In case you hadn’t heard the news: John Wall — the bona fide superstar point guard of our beloved Washington Wizards — was named to his fourth straight All-Star game yesterday.
This news shouldn’t exactly come as a shock to anyone who watches the NBA, or pays attention to the NBA in general.
In the Eastern Conference, there were six guards who should’ve been in the conversation for making the All-Star team: Wall, Kyle Lowry, Kyrie Irving, Isaiah Thomas, Demarr Derozan, and Kemba Walker. All six of those guys made it. Thanks to the NBA’s new process of splitting the importance of fan voting, player voting, and media voting equally, they finally got it right. The fact that guys like Dwayne Wade and Derrick Rose — who, egregiously, got more votes than John Wall — will not be playing in the All-Star game gives this process SO much more credibility.
(And yes, we’ll conveniently overlook the fact that the NBA players made a mockery of this process with their third of the vote, providing world-class knucklehead JaVale McGree with four votes to start in the All-Star game, along with DC’s own Tomas Satoransky getting one vote to start in the game as well. Clearly, the process needed checks-and-balances against multiple audiences)
Wall is the heart-and-soul of a Washington Wizards team that’s now sitting in fifth place in the Eastern Conference. Take Wall off the Wizards, and you’re left with a team that’s competing with the Brooklyn Nets and the Phoenix Suns for the top pick in the next NBA Draft. The only guard in the NBA who has the same combination of breathtaking athleticism, baseline-to-baseline speed, slash-and-kick skills, and ability to make plays in transition the way Wall does, is Russell Westbrook.
Even with the Wizards miserable start to this season, Wall is near the top of most of the stat categories you’d hope your point guard would excel at. His 23.1 points per game puts him among the top 20 scorers in the NBA, ahead of guys like Klay Thompson, Carmelo Anthony, Karl Anthony-Towns, and Paul George. His 10.1 assists per game puts him neck-and-neck with Westbrook (10.4 assists per game) for second place, behind league-leader James Harden (who’s averaging a stunning 11.6 assists per game of his own). Wall’s 2.23 steals per game is also neck-and-neck with Chris Paul (2.25 steals per game) for tops in the NBA.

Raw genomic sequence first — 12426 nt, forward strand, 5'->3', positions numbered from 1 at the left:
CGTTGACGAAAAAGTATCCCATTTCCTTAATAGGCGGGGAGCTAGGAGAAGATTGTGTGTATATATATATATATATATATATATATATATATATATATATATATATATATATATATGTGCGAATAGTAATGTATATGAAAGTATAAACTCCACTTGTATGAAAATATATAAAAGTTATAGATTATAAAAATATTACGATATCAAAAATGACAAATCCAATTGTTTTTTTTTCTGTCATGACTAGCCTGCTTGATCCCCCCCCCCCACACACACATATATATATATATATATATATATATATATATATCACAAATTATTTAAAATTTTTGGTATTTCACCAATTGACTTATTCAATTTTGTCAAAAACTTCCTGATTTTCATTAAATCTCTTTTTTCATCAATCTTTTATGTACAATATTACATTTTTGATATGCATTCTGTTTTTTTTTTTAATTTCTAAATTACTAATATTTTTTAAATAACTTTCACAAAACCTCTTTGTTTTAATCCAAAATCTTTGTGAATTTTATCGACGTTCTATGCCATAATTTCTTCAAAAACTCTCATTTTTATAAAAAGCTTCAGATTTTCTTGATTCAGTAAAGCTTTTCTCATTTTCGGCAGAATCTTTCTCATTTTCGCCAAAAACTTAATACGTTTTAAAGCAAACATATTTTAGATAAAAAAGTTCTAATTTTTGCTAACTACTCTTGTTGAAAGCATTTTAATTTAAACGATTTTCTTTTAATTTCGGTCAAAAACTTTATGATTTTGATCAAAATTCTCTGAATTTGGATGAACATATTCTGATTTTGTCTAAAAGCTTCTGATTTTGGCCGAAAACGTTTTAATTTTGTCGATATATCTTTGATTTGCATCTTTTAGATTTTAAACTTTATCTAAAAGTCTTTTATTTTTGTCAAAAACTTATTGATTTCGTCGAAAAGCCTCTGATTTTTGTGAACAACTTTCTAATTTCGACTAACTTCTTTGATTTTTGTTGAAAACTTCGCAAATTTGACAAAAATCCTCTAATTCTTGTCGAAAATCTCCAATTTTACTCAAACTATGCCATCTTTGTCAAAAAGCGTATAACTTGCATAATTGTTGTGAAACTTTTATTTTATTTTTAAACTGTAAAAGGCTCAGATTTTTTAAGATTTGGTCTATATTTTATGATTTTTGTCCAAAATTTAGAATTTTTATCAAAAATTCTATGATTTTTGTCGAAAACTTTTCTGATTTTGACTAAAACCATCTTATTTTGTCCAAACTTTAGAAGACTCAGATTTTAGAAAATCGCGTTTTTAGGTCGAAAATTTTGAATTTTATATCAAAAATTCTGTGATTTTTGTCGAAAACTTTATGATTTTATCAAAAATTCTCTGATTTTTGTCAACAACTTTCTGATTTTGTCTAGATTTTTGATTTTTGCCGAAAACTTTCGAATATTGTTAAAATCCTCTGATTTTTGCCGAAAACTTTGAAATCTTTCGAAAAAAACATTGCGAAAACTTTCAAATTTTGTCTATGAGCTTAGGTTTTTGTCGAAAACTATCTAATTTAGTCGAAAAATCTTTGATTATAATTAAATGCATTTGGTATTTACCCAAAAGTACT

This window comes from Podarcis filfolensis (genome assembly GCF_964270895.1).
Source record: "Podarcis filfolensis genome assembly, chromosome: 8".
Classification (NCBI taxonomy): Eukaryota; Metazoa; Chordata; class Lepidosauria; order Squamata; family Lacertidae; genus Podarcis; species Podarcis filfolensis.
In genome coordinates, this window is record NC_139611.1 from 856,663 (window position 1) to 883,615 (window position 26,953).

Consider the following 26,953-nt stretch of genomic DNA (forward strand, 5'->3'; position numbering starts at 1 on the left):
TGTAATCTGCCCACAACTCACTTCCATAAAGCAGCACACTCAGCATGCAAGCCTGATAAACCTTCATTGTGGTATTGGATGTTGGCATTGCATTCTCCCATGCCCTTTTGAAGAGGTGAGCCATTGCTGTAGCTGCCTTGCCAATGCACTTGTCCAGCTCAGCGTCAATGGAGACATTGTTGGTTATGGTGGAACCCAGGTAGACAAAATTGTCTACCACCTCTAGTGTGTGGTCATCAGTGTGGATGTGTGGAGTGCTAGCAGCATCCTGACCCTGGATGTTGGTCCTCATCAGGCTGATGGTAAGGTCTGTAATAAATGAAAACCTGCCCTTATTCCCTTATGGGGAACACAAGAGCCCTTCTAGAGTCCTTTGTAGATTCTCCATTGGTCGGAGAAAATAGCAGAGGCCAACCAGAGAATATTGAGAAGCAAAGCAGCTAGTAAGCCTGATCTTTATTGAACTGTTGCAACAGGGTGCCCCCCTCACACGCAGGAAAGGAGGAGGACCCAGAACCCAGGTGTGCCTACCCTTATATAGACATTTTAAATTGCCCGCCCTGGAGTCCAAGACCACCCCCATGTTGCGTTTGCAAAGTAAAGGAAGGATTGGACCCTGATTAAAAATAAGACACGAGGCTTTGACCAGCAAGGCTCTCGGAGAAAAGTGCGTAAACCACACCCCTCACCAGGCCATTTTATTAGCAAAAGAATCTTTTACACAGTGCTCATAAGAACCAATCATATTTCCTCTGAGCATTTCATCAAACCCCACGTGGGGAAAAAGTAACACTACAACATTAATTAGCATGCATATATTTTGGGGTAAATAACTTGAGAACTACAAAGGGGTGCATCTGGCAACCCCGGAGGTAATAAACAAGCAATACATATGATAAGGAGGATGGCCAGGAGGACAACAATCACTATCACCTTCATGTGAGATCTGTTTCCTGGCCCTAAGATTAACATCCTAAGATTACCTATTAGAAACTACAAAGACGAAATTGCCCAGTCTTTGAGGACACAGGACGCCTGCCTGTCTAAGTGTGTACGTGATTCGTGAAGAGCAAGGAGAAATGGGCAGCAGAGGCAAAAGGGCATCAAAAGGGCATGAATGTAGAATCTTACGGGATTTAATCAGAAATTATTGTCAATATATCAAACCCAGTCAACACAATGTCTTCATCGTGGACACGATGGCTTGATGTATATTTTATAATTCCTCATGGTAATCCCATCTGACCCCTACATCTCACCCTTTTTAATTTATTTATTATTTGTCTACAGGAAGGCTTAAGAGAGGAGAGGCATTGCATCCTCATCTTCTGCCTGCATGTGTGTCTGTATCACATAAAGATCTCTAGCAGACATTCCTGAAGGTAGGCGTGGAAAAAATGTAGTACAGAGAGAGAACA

But you know what stat is most important? The Wizards are 19-9 since December 1st. Playing in a Verizon Center that’s often filled with moribund locals or bandwagon/poseur fans of the visiting team, the Wizards have the fifth-best home winning percentage in the NBA, including the second-best home record in the East. During these proverbial “dog days” of the NBA, the Wizards are one of the hottest teams in the league right now. Meanwhile, an increasingly cranky LeBron James looks ready to take his annual “LeBattical” sabbatical while his Cleveland Cavaliers have lost seven of their past 11 games, Toronto has lost five games in a row, and Atlanta is possibly a “dog days swoon” of their own away from trading away Paul Millsap and blowing things up for a rebuild.
Again, the fact that we’re talking about Wall being an All-Star really isn’t a surprise. But the fact that we’re talking about him — and the Wizards — in this context, IS a big surprise.
90 days ago, there was so much bad juju surrounding this team that they could’ve hired a witch doctor onto Scott Brooks’ staff. We were coming off an offseason where everyone couldn’t stop talking about the fact that he and Bradley Beal had a propensity to dislike each other on the court, and the whispers that Wall was jealous of the max contract Beal responded in the offseason. For those of you who still want to believe that’s a thing, here’s exhibit A in proving you wrong.
(Side note: if you think posts on Instagram are meaningless, try telling that to Rajon Rondo and the Chicago Bulls).
Then there was the (shockingly) under-discussed report, furthered by ace NBA reporter Brian Windhorst a couple of months ago, that Wall was seriously questioning the rest of his tenure with the Wizards, and wanted out of DC. I think Windhorst is one of the best — if not THE best — NBA beat reporters we have, but suddenly, that story doesn’t exactly seem to hold up anymore, does it?
In a city that’s been abuzz — positively or negatively — because of a certain guy with a ridiculous coiff and a bit too much orange pigmentation in his skin, Wall is making basketball fun again in the District.
So, congratulations to John Wall. This honor of being recognized by the media, your peers, and the (non-basketball ignorant) fans is much deserved. Keep making the #dcfamily proud.